Featured News 2016 Does Your City Have a View Ordinance?

Does Your City Have a View Ordinance?

Do you live on a hillside or on a lot where you have a breathtaking view of the ocean or the city below? If so, you may be wondering if there is a law in place that prohibits your neighbors from obstructing your views. After all, the view is probably one of the reasons why you bought your home in the first place.

Most homeowners cannot stop their neighbors from obstructing their views, whether it's the view of the ocean, a lake, or the city, unless there's something such as a subdivision rule or a local ordinance.

However, most cities will enforce one exception and that is a neighbor that deliberately and maliciously decides to block their neighbor's view with a structure that serves no real purpose.

Some Cities Have View Ordinance

Some areas are known for their incredible vistas and ocean views, and the neighborhood takes pride in them. Some cities have decided to adopt what are called "view ordinances," which protect homeowners from neighbors who allow their views to be obstructed by trees.

Unfortunately, such view ordinances do not prohibit neighbors from building structures that block people's views. Instead, view ordinances generally allow homeowners who lost their view to sue their neighbor whose trees are obstructing their views.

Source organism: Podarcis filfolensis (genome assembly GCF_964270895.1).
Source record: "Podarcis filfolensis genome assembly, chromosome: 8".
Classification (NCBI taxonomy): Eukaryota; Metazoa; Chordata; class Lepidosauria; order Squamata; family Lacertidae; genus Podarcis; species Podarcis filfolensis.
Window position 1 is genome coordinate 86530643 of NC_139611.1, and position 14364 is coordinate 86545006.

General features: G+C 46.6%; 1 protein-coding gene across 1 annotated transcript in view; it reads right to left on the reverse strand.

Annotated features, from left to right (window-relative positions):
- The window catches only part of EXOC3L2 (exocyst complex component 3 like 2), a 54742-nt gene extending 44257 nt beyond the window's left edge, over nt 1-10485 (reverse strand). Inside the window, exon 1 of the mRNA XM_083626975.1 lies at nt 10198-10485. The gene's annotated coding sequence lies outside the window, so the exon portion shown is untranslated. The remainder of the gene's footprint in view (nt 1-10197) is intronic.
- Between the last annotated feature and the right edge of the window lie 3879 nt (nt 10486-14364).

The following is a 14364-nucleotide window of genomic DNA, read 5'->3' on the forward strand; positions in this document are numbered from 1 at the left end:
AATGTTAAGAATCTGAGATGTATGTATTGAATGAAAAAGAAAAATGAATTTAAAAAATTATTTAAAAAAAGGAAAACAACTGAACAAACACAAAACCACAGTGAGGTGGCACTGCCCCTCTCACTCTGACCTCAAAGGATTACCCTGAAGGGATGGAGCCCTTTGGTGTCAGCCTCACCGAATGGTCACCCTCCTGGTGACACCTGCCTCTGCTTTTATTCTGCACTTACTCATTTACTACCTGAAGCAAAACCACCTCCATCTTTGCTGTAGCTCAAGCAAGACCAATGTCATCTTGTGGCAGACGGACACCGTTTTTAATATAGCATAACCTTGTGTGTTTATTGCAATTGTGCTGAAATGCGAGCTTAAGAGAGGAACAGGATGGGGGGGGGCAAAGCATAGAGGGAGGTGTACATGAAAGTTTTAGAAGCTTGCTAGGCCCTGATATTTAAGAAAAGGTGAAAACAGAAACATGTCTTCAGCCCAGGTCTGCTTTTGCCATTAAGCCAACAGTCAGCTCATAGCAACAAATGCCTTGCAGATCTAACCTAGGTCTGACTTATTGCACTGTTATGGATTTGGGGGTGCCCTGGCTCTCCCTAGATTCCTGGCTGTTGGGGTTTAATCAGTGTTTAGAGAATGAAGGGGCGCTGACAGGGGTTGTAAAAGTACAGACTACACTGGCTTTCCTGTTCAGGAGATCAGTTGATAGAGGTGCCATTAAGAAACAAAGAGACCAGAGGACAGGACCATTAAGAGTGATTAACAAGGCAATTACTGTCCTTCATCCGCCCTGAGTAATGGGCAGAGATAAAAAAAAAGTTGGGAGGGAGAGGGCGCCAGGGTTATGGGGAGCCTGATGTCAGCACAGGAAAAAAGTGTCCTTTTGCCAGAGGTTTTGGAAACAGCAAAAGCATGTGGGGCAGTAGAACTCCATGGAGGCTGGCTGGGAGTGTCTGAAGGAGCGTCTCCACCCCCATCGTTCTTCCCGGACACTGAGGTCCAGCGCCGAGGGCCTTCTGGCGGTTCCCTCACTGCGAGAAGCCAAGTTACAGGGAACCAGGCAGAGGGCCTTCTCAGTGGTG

If a property owner is successful, they obtain a court order that demands that their neighbor restores their view. But if someone has a problem with their neighbor's tree, first they must ask their neighbor directly to restore their view by trimming or topping the tree.

Usually, the complaining property owner is the one who covers the cost of taking care of the tree. Some species of trees may be exempt from a view ordinance, or a tree that is on city property may not be subject to the ordinance.

If your city does not have a view ordinance, other local laws regarding fence height limits or zoning laws may be applicable to your situation. To learn more, contact a real estate attorney.

Related News:

Home Improvement Tips: How to Save on Landscaping

Many people will choose whether or not to purchase a home based on how the yard is landscaped. A beautiful house with a dead and brown front lawn is hardly as appealing as one that is fresh and full ...
Read More »

Enforcing Your Rights Under an Easement

An easement is a right that a property owner has to use some of the adjoining property of another. For example, if you and a neighbor share a long driveway, then you have the right to use that ...
Read More »

Neighborhood Sues for More Exclusivity

According to the UT San Diego paper, five Rancho Cielo Estates homeowners are currently suing the land developer of their neighborhood. The individuals argue that the homes aren't as exclusive as ...
Read More »